Home Affairs Minister Malusi Gigaba has denied any responsibility for the appointment of Gupta allies at state-owned companies during his tenure as public enterprises minister, saying he had no knowledge at the time that these candidates were linked to the family.
Gigaba is presenting evidence to Parliament’s public enterprises committee at its inquiry into the mismanagement of state-owned enterprises.
His tenure as public enterprises minister began in 2010 and ended in 2014. Gigaba has been accused of appointing board members to Eskom, Denel and Transnet who would open the door for interference from the Gupta family during that time.
But testifying under oath on Monday, the minister said that he regrets “any role I inadvertently played” in appointing board members who “abused” their position, but that he could not be held accountable.
“At no time did I interfere with board appointments,” he said.
At the beginning of his testimony, Gigaba laid out procurement procedures and the process to appoint board members. He said that the public enterprises minister is handed a list of candidates by the public enterprises department.
He said that the minister decides who is right for the job, but that the final buck lies with Cabinet.
“Once the Minister has applied his mind to these candidates, and given his approval, the preferred candidate’s profile then serves before the relevant Cabinet committee, and only then does it serve before Cabinet. Cabinet approves all Board appointments, including executive directors who are ex-officio,” Gigaba said.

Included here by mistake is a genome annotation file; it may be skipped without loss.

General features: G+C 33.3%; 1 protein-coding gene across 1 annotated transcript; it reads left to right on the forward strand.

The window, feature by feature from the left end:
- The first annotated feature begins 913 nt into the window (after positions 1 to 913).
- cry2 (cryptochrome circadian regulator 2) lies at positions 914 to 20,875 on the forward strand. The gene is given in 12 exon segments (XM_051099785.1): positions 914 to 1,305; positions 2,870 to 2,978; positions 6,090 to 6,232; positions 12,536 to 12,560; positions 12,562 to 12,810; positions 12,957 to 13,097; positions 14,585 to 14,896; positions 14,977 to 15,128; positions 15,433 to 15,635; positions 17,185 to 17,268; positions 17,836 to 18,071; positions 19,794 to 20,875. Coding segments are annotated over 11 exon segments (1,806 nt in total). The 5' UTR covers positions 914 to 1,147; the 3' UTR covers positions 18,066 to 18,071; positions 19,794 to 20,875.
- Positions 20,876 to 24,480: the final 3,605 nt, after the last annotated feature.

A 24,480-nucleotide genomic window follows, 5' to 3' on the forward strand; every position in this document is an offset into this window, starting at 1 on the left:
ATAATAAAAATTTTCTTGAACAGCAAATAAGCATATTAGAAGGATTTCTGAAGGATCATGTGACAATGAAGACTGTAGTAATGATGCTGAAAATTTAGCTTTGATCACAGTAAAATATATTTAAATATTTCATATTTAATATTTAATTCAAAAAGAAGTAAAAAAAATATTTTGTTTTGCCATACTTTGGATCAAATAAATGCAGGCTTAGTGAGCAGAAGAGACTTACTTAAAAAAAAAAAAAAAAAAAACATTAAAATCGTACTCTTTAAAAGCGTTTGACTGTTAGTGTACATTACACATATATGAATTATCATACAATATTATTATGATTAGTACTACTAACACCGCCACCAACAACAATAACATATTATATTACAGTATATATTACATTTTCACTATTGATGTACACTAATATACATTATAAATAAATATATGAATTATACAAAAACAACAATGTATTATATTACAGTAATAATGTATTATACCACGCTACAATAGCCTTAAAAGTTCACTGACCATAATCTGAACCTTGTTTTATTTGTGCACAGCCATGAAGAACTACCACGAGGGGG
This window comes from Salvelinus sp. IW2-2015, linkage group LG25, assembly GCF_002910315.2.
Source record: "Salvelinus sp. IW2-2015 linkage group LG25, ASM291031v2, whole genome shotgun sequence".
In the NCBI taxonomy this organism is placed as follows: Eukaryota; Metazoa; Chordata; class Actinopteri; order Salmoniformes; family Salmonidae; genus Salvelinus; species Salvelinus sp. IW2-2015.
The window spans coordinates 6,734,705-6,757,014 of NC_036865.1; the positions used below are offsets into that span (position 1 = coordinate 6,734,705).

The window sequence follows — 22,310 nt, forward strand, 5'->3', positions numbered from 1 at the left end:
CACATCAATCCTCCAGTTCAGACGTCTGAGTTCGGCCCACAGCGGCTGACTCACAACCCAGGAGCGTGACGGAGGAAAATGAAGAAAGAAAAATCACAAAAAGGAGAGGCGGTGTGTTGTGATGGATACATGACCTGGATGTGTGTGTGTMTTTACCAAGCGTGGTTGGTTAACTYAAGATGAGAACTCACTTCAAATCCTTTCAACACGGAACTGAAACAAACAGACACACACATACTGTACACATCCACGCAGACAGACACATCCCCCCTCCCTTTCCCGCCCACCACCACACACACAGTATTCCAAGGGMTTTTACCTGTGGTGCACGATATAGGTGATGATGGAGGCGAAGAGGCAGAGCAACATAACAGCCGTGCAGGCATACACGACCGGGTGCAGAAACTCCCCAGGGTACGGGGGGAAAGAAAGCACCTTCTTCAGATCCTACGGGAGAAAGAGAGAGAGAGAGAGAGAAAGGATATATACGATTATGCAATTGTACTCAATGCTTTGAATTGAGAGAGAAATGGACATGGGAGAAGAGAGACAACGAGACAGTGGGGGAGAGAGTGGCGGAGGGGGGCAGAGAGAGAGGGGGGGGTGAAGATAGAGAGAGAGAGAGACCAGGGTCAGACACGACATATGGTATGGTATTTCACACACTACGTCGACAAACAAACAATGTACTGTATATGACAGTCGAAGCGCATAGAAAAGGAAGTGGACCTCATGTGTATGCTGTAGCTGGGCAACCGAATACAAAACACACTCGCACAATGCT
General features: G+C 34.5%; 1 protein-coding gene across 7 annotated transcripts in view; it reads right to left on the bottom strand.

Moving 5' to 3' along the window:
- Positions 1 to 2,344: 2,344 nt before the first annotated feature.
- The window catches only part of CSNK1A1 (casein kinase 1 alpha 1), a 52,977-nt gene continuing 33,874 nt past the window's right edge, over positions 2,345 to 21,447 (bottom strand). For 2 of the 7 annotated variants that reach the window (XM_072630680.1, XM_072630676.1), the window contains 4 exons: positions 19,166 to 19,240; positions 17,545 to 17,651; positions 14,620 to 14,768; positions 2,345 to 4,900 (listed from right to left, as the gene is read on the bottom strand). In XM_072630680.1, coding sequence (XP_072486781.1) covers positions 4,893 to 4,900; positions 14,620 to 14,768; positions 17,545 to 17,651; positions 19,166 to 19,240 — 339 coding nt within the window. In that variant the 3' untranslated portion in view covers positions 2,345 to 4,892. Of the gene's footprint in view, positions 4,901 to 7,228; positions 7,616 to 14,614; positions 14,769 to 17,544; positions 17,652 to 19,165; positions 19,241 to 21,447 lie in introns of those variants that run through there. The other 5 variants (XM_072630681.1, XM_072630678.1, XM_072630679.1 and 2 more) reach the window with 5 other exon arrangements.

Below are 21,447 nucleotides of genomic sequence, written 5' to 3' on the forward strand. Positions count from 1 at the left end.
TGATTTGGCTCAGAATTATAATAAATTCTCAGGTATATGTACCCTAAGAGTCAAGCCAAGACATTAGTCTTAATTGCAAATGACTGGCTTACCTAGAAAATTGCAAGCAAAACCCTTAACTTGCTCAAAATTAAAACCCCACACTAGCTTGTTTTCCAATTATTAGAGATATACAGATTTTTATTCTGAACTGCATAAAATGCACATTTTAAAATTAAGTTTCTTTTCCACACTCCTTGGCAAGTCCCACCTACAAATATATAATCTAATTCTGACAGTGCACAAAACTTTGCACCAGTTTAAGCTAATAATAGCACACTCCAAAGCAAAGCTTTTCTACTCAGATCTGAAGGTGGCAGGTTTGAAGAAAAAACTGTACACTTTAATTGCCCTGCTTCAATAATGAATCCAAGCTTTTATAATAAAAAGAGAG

Gigaba defended his appointment of Gupta lieutenants Anoj Singh and Iqbal Sharma to the Transnet board, saying that at the time both were qualified to do the job.
Sharma was reportedly the Guptas’ inside man in Transnet, where at one point he was alleged to have sent an internal meeting agenda in 2014 to an email address that then forwarded it to Tony Gupta.
A resolution taken at that meeting, in May 2014, would lead Gupta associate Salim Essa in a profitable position to make billions from tender bidders who were vying for a locomotive tender.
But Gigaba said that he did not know Sharma was a “Gupta ally” and that it was Cabinet who approved his promotion to the board.
“Cabinet rejected Sharma’s appointment as chair, but approved his appointment as non-exec director,” Gigaba said.
In 2012, Gigaba also appointed Anoj Singh, made infamous in the #GuptaLeaks for his role in allegedly siphoning public money to the Guptas’ pockets in return for kickbacks, as Transent’s chief financial officer. Together with the then chief executive, Brian Molefe, Singh would sign off on Gupta-linked contracts that reportedly stood to rob the state company of billions.
“It was obvious Mr Singh possessed the skills needed for the role,” Gigaba said of Singh’s appointment.
The minister repeated that he did not know of any Gupta associations.
“There was no complaints about him or his personal business associates,” Gigaba said.
“At the time, any Gupta connections that he had were unknown to me. On the facts as they were before me at that time, I would have had no justification for rejecting the appointment of Mr. Singh, even if I was empowered to do so,” he continued.
In October last year, former Eskom chief executive Brian Dames said that Gigaba’s legal advisor, Siyabonga Mahlangu, had set up a meeting between him and the Guptas. The allegation has followed Gigaba, but the minister said that he did know the meeting occurred, and he was not involved in organising the meeting.
Gigaba has now said that he is disappointed that appointments made under his tenure have come under scrutiny for looting in state companies.
“It has been disheartening and shocking for me to witness some of the appointments that I made years ago, and which were hailed publicly as positive appointments for Government, now being impugned,” he said.